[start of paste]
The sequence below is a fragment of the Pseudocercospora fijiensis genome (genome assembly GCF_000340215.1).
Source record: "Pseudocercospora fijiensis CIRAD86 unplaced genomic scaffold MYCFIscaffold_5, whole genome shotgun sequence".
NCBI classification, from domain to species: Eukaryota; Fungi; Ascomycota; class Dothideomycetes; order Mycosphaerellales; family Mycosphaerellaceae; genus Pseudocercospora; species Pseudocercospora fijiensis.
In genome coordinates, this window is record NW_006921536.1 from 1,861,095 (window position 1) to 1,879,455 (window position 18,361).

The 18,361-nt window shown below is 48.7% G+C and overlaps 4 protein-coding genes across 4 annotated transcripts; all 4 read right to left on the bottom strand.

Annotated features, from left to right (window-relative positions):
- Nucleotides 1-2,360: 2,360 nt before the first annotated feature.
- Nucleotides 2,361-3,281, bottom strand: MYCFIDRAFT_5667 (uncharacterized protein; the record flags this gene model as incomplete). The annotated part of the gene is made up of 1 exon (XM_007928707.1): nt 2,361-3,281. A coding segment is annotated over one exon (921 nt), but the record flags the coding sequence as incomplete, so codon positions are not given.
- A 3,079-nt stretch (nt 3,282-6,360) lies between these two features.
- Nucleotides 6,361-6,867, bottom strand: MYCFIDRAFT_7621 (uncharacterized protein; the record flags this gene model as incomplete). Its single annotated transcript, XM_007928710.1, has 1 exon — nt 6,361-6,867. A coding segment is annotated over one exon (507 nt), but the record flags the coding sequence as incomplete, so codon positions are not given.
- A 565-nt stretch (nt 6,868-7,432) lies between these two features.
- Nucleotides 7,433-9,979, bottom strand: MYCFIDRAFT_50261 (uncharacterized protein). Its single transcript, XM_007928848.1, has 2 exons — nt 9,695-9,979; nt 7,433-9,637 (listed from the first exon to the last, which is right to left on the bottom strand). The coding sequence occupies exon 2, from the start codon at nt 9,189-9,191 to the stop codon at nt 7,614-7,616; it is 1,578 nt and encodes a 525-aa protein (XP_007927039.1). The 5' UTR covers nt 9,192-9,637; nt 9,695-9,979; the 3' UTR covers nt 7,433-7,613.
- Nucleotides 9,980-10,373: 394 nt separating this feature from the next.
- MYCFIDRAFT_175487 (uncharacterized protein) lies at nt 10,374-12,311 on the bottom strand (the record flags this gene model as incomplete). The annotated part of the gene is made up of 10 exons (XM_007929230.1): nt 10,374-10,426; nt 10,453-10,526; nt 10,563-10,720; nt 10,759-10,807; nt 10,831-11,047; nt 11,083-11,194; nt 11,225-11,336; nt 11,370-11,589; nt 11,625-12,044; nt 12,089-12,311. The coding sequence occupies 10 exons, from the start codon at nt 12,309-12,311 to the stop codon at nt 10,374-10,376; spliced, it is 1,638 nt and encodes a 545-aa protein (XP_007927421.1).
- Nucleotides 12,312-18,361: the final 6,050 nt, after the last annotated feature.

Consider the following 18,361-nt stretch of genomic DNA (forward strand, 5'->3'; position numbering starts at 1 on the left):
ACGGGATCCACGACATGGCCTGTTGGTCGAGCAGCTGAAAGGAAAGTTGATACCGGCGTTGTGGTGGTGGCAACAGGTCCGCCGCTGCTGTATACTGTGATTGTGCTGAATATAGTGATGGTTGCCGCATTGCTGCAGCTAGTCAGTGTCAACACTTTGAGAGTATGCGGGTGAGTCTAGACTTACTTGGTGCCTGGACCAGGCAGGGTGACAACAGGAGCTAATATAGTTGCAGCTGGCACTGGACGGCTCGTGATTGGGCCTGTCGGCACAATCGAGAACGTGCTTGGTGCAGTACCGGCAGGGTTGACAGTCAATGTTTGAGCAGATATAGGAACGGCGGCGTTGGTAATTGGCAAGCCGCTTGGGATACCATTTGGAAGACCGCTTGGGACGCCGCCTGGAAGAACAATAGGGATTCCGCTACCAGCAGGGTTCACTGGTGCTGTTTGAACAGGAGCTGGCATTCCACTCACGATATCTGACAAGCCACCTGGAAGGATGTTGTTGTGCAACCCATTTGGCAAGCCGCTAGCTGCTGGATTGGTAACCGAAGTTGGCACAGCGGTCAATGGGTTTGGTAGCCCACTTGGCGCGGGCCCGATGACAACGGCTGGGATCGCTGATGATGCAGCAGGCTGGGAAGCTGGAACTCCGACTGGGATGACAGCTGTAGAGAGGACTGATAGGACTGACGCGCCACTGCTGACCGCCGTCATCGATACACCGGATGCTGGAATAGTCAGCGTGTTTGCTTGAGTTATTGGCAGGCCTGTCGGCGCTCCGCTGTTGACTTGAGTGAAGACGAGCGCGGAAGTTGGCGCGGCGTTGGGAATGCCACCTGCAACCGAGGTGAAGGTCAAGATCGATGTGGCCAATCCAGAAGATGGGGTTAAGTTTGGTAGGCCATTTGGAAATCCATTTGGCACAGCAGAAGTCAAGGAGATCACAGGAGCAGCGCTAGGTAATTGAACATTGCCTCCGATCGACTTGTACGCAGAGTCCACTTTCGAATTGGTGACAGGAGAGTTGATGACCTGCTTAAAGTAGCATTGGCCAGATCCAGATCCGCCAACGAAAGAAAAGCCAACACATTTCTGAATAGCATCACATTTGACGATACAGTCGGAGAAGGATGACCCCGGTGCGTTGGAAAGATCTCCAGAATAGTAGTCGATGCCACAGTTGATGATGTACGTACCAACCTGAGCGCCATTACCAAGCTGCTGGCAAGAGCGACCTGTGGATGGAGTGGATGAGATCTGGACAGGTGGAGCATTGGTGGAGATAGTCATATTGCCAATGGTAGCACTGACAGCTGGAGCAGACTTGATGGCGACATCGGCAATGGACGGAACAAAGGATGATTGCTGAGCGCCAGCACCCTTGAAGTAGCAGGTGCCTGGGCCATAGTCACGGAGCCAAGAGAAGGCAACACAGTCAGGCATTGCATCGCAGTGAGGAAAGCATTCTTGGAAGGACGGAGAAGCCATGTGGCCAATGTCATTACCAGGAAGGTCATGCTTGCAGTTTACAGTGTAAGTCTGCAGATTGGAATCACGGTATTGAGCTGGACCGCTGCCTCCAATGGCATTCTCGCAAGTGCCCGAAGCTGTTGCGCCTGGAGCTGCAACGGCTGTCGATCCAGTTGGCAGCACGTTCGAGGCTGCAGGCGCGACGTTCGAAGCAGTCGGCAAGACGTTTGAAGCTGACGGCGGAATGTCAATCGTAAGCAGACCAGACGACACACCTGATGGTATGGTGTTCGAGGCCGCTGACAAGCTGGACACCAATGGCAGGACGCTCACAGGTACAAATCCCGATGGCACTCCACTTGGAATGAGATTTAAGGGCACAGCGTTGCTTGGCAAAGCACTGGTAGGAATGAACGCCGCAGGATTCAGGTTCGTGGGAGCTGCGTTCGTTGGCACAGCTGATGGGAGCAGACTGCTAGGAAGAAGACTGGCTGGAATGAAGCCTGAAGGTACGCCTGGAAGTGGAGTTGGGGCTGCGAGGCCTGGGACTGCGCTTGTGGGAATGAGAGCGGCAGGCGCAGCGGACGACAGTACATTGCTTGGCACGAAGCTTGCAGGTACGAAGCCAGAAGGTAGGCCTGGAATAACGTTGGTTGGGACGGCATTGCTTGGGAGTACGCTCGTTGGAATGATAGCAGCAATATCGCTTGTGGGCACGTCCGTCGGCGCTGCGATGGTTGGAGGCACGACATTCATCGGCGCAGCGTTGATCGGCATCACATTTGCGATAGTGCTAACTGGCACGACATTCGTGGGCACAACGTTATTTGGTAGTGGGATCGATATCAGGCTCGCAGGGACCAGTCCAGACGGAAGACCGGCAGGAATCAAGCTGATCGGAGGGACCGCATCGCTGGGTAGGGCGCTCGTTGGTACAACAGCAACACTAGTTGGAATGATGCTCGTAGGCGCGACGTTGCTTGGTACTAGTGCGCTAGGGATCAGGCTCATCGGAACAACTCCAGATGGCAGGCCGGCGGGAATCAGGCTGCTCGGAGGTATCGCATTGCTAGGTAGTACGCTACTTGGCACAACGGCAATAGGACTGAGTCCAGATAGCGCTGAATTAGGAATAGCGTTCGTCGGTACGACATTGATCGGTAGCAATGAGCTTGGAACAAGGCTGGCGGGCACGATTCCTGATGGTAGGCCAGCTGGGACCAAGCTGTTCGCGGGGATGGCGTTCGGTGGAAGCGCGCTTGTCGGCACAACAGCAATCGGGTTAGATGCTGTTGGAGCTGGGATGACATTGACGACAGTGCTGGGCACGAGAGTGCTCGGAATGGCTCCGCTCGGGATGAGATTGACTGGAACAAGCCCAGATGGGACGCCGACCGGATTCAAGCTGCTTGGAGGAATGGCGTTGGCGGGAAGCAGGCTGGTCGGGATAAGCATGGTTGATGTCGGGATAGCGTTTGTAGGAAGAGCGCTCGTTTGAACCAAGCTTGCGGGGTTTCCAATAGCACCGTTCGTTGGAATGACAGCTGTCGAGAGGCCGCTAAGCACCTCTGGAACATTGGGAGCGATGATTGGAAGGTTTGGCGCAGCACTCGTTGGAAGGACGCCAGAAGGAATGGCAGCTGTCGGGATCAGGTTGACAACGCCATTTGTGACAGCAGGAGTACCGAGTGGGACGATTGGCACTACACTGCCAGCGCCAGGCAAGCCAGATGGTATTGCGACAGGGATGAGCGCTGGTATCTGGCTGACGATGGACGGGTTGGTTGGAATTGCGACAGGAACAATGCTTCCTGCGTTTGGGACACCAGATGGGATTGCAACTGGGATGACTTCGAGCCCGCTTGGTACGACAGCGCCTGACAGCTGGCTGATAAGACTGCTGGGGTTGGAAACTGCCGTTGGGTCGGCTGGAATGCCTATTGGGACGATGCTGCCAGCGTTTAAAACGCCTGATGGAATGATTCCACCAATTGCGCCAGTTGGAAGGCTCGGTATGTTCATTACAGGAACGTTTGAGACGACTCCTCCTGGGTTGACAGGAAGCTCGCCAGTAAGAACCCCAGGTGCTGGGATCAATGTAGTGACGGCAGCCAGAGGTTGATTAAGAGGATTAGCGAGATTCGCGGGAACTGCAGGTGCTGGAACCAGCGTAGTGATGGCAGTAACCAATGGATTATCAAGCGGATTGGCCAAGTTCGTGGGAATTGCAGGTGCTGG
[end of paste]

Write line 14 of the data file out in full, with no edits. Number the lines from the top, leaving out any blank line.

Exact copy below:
- MYCFIDRAFT_175487 (uncharacterized protein) lies at nt 10,374-12,311 on the bottom strand (the record flags this gene model as incomplete). The annotated part of the gene is made up of 10 exons (XM_007929230.1): nt 10,374-10,426; nt 10,453-10,526; nt 10,563-10,720; nt 10,759-10,807; nt 10,831-11,047; nt 11,083-11,194; nt 11,225-11,336; nt 11,370-11,589; nt 11,625-12,044; nt 12,089-12,311. The coding sequence occupies 10 exons, from the start codon at nt 12,309-12,311 to the stop codon at nt 10,374-10,376; spliced, it is 1,638 nt and encodes a 545-aa protein (XP_007927421.1).